Dei'ah veDibur - Information & Insight

A Window into the Chareidi World

15 Sivan 5765 - June 22, 2005 | Mordecai Plaut, director Published Weekly










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Shema Yisrael Torah Network

Opinion & Comment
Army Service is About Social Engineering; not About Pikuach Nefesh

Now it is clear what the real reason for Israeli army reserve duty always was. Now that the Government has approved the new reserve law, the Knesset has approved its first reading, and it is expected to be fully approved by the end of the calendar year, it is clear what was behind the way things were done for so many years.

Today, all who serve in the IDF are required to serve as much as 30 days of reserve duty a year. Until 1985, they were on call until the age of 54, though by the end of 2004 this had been lowered to the age of 40.

According to the new law, all soldiers who serve in noncombat roles during their regular army service will not be required to do any reserve service. The proportion of the total number of active soldiers that this involves was not released, but it is certainly substantial. Those who serve in combat roles will generally serve no more than 14 days a year. No one over the age of 40 may be required to serve, though they are allowed to volunteer.

In addition, the Minister of Defense has said on numerous occasions that he expects to reduce the amount of mandatory service — currently three years — by five to seven months. Serious consideration is being given to doing away with the universal draft altogether, and converting to a professional, all-volunteer army.

What happened? Did the Middle East suddenly get safer? Is the threat any smaller?

The process of lowering the maximum age of reserve duty began in 1985, and even though there was a sharp upturn in violence with the start of the first intifadah in 1987 (which continued until the Oslo agreements in 1993), the age was lowered steadily through 1995 when it reached 45.

A change like this one is not made in a month or two. The decision to revise the approach to reserve duty was the result of a year's work by the Braverman Committee, which was obviously appointed while Yasser Arafat was in charge and the violence was continuing.

The report of the committee notes that, "the system of [army] reserves has made an important contribution to Israeli society, a contribution that is not less than its contribution to the military power of the IDF." The report further notes that there have been significant changes in the environment in which the IDF operates, "political, social, economic, and technologic."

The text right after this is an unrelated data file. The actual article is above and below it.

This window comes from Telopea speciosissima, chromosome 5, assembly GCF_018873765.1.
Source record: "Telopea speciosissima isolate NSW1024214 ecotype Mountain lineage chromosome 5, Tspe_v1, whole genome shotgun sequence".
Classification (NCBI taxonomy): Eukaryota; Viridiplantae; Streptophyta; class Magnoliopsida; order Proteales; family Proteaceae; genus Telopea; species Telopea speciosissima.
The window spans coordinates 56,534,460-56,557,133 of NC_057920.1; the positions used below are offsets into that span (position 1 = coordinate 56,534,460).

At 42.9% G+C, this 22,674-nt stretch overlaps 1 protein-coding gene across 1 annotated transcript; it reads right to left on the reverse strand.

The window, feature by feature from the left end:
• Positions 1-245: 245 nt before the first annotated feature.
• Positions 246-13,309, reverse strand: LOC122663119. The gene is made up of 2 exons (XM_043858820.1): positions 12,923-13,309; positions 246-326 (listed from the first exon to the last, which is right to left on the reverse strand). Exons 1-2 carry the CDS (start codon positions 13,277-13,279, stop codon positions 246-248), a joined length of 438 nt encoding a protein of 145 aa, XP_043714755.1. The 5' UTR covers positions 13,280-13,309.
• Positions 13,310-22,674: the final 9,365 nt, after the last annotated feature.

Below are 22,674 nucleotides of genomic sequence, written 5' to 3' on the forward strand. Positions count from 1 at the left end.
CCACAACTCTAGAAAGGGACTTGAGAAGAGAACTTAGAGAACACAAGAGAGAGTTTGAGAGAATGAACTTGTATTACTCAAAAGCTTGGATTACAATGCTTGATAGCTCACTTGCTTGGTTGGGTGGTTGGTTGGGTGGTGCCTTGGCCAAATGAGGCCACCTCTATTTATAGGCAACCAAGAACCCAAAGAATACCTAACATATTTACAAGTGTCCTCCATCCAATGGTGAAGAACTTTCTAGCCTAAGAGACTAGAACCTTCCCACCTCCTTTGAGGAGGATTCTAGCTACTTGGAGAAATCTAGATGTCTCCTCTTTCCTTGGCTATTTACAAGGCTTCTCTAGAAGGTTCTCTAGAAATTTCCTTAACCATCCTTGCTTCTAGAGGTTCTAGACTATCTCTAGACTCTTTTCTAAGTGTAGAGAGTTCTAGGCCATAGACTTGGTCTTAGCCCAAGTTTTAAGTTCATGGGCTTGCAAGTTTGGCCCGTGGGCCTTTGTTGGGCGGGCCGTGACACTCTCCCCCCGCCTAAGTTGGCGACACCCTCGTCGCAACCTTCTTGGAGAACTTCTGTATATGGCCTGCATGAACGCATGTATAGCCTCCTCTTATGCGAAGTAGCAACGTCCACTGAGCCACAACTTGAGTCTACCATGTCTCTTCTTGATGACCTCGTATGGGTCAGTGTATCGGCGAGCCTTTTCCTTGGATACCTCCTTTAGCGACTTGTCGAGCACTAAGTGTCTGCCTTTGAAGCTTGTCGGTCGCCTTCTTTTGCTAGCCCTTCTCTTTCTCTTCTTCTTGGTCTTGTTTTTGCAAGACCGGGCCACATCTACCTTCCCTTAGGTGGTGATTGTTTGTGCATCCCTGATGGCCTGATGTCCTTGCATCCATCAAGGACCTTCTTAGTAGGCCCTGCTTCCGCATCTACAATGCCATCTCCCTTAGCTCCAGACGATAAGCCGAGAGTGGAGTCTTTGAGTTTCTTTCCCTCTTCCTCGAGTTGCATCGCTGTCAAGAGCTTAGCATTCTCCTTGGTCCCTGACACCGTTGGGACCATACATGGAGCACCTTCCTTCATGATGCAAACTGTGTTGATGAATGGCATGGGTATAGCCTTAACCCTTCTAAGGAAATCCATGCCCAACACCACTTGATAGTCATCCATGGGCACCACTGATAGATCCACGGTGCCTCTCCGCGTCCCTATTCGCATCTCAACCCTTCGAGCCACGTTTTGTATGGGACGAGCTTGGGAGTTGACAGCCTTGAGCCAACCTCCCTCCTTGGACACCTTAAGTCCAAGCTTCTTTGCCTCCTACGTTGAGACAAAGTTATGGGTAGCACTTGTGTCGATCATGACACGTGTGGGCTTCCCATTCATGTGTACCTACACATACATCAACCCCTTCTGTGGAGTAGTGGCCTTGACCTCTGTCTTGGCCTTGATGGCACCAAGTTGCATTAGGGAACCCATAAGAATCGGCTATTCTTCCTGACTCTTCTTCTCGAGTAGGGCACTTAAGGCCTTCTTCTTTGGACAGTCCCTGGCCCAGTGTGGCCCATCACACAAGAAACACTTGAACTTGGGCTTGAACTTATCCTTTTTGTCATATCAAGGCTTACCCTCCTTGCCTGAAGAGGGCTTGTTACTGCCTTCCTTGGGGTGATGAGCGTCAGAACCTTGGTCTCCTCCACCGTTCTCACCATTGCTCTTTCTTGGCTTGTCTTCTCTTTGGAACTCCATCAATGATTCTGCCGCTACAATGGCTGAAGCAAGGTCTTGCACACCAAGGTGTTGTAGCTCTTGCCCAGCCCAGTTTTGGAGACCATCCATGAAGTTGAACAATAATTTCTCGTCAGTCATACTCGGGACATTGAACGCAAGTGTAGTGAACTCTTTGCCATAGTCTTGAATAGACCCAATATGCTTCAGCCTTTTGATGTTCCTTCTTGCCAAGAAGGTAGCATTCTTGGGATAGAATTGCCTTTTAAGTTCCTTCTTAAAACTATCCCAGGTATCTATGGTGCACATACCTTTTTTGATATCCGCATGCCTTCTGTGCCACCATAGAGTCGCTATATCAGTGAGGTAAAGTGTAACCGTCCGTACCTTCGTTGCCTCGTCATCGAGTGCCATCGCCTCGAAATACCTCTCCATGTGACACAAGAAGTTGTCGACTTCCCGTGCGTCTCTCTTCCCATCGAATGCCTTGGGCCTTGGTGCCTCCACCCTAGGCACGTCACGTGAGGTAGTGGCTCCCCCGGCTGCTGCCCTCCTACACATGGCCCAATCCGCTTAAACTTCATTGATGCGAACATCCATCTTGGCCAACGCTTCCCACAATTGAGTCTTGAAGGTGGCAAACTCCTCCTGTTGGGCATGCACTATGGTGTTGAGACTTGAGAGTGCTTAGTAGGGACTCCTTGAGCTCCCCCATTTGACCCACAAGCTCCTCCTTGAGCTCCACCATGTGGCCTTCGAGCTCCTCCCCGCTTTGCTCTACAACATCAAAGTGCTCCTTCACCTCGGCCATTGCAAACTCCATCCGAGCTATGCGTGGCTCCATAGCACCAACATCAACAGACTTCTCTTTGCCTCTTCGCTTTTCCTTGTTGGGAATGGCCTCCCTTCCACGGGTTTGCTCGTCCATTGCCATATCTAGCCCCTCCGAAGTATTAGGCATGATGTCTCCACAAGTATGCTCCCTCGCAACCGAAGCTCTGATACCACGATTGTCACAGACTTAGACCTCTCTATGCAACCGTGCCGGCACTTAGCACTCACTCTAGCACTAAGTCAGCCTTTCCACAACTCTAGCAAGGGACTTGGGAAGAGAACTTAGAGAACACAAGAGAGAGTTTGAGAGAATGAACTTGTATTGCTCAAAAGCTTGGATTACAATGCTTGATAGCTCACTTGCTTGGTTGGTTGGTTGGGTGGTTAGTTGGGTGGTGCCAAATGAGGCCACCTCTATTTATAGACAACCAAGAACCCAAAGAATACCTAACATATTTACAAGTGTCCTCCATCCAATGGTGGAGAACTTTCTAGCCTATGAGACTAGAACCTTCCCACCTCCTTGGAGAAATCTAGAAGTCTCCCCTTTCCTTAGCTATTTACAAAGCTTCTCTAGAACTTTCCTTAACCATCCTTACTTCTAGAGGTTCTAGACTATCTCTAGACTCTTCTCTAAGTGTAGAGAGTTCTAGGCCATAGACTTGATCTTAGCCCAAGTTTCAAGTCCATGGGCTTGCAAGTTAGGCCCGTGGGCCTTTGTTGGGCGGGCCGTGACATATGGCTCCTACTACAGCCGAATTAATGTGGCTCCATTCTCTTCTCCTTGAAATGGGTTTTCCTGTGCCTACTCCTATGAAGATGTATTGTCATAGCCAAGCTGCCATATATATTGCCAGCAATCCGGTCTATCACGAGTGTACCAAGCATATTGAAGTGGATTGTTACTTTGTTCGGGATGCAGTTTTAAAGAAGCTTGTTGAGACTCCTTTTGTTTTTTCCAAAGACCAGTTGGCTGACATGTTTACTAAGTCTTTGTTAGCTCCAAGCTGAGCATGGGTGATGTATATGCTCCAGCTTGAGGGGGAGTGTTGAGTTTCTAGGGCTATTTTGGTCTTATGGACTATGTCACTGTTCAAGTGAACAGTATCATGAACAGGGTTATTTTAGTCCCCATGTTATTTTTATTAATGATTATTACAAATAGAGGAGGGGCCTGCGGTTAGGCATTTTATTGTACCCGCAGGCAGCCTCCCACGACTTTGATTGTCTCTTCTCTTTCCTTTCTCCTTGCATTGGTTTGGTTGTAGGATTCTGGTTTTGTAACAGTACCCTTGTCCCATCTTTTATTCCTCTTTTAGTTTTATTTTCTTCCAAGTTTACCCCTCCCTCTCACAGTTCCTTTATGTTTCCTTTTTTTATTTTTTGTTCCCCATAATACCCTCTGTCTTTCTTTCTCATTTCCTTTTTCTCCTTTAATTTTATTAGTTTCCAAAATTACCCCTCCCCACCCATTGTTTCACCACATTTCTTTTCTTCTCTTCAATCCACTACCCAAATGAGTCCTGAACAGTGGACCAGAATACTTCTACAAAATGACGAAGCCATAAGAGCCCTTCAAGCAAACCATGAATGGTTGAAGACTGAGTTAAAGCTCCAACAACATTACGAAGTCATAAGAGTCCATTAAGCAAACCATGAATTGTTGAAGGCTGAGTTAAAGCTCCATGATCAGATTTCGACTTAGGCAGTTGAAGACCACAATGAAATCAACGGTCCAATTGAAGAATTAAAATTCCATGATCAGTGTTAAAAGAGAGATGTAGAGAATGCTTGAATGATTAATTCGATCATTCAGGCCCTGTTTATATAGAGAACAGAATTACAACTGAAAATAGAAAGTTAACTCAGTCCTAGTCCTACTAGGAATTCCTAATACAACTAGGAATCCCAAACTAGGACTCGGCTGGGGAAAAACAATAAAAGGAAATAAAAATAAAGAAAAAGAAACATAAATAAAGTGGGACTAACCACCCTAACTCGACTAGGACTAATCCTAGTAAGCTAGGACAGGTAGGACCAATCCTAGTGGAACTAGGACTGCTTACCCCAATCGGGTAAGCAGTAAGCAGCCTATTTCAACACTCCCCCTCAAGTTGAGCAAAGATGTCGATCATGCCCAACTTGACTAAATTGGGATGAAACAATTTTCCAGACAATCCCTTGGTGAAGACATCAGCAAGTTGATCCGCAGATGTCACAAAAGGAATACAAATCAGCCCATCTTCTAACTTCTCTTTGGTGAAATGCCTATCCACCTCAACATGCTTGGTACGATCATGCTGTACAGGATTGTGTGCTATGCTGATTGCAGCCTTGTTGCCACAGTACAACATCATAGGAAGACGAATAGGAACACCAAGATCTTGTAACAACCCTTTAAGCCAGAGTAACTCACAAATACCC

Notice that it does not say anything about the military environment.

One could not ask for a clearer statement than this. Service in the IDF is not just a military act, and perhaps in most times not even mainly a military act for most people. It is a social and political act.

The IDF was meant — by the founding Zionist establishment — to serve and did serve as a melting pot. What that means is that its purpose was to form everyone into a common type of Israeli — a secular, Western Israeli. Service in the IDF was meant to provide a common experience and a bonding experience that would produce a "new" Israeli. Taking a month off from family and friends who tied everyone to their traditions, men spent a month a year creating a new shared experience that was meant to replace the shared Jewish tradition.

All this is precisely what chareidi Jewry has fought against.

We want unity among Jews, but within a shared ancient tradition, and respecting the heritage of each community. We do not want a melting pot that will produce secular sameness, but a coming together based on our shared Torah that we have had since Sinai. We hope at some point to recreate the spiritual highlights that we lost when we went into exile, not to replace it with decadent Western ways of life.

When Israelis always were able to challenge us by saying that we did not join the IDF, the assumption was that army service was a military response to an imminent threat of pikuach nefesh. How can we shirk our responsibility to save the Jewish people?

Our perceptive leaders always said that the military aspect of army service masks the ulterior motives of the political leadership. But this was not easy to show, and impossible to use as a quick answer in a heated dialogue.

But now, they have said it themselves. And in any case, the whole issue should be gone in a few years.

Now perhaps our kiruv workers will have an easier time.

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